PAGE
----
no substantial showing of the denial of a constitutional right. Appellee’s Br. at 3. We
    disagree. Although Smith did not frame his ineffective assistance of counsel claim as
    falling under Cronic’s presumption of prejudice, the petition was filed pro se and should
    be construed liberally. See Holley v. Dep’t of Veteran Affairs, 
    165 F.3d 244
    , 248 (3d Cir.
    1999) (“We apply the applicable law, irrespective of whether a pro se litigant has
    mentioned it by name.”).
    2
      The District Court exercised jurisdiction pursuant to 28 U.S.C. § 2254, and we have
    jurisdiction under 28 U.S.C. § 2253 and 28 U.S.C. § 1291. Our review is plenary.
    Palmer v. Hendricks, 
    592 F.3d 386
    , 391-92 (3d Cir. 2010). Under AEDPA, a petition
    may not be granted unless the state court decision “was contrary to, or involved an
    unreasonable application of, clearly established Federal law, as determined by the
    Supreme Court of the United States.” 28 U.S.C. § 2254(d)(1).
    3
     We thank Peter A. Levin, appointed counsel, for his representation of Smith in this
    appeal.
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    objective standard of reasonableness under prevailing professional norms. Wiggins v.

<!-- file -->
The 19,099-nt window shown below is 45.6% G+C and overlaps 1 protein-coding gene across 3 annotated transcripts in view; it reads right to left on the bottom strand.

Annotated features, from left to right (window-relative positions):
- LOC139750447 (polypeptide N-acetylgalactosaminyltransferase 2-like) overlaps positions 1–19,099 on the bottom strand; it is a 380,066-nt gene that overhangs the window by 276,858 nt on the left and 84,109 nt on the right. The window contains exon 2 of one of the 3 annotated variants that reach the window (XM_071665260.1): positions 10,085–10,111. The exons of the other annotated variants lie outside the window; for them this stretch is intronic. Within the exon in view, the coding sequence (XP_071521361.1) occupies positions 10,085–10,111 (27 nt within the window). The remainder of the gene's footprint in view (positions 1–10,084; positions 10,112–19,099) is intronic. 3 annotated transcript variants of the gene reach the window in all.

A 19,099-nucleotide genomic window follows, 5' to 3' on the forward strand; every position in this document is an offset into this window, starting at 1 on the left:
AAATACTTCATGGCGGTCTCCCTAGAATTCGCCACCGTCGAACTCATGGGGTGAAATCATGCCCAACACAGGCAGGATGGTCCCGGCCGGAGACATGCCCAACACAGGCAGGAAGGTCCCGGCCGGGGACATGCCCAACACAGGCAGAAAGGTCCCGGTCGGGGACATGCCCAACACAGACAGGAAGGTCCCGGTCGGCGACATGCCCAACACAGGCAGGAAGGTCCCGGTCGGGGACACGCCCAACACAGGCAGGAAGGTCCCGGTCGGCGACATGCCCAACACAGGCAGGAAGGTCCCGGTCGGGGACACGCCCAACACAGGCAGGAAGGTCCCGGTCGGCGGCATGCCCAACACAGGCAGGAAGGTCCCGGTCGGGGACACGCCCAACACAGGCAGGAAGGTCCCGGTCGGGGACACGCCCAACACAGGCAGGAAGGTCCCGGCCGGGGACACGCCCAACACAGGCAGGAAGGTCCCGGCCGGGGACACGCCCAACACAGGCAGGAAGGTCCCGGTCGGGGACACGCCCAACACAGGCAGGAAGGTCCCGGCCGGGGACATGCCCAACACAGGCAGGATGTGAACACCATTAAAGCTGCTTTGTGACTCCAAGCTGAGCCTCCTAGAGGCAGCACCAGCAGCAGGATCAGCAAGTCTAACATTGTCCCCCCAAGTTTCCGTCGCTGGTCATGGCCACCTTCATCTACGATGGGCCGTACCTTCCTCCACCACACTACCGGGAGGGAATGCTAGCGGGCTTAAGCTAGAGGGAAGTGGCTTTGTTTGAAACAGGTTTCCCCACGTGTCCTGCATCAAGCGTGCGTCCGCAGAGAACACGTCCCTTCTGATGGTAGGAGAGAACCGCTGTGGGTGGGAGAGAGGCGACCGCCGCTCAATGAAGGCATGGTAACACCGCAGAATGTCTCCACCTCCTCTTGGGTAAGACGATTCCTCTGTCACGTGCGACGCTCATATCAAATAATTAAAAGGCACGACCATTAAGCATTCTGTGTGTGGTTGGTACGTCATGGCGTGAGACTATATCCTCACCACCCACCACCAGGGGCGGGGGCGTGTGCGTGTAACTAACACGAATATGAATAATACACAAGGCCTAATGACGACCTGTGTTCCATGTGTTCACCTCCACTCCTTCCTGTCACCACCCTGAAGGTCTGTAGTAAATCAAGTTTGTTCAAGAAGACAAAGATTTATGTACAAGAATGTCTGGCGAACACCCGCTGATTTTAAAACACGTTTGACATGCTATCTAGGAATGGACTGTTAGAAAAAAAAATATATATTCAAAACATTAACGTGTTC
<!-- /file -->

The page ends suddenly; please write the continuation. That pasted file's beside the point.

Smith, 
    539 U.S. 510
    , 521 (2003). Second, a petitioner must show that the deficiency
    
    prejudiced the defense. Strickland, 466 U.S. at 687 (prejudice shown if there is a
    
    reasonable probability that, but for counsel’s errors, the result “would have been
    
    different”).
    
           In Cronic, the Supreme Court held that a Sixth Amendment violation of the right
    
    to counsel may be found without showing prejudice where “circumstances [exist] that are
    
    so likely to prejudice the accused that the cost of litigating their effect in a particular case
    
    is unjustified.” 466 U.S. at 658. For example, automatic reversal is required where there
    
    has been a complete denial of counsel at a critical stage of the criminal proceedings. Id.
    
    at 659. The Supreme Court has clarified that the phrase “critical stage” denotes “a step of
    
    a criminal proceeding, such as arraignment, that h[olds] significant consequences for the
    
    accused.” Bell v. Cone, 
    535 U.S. 685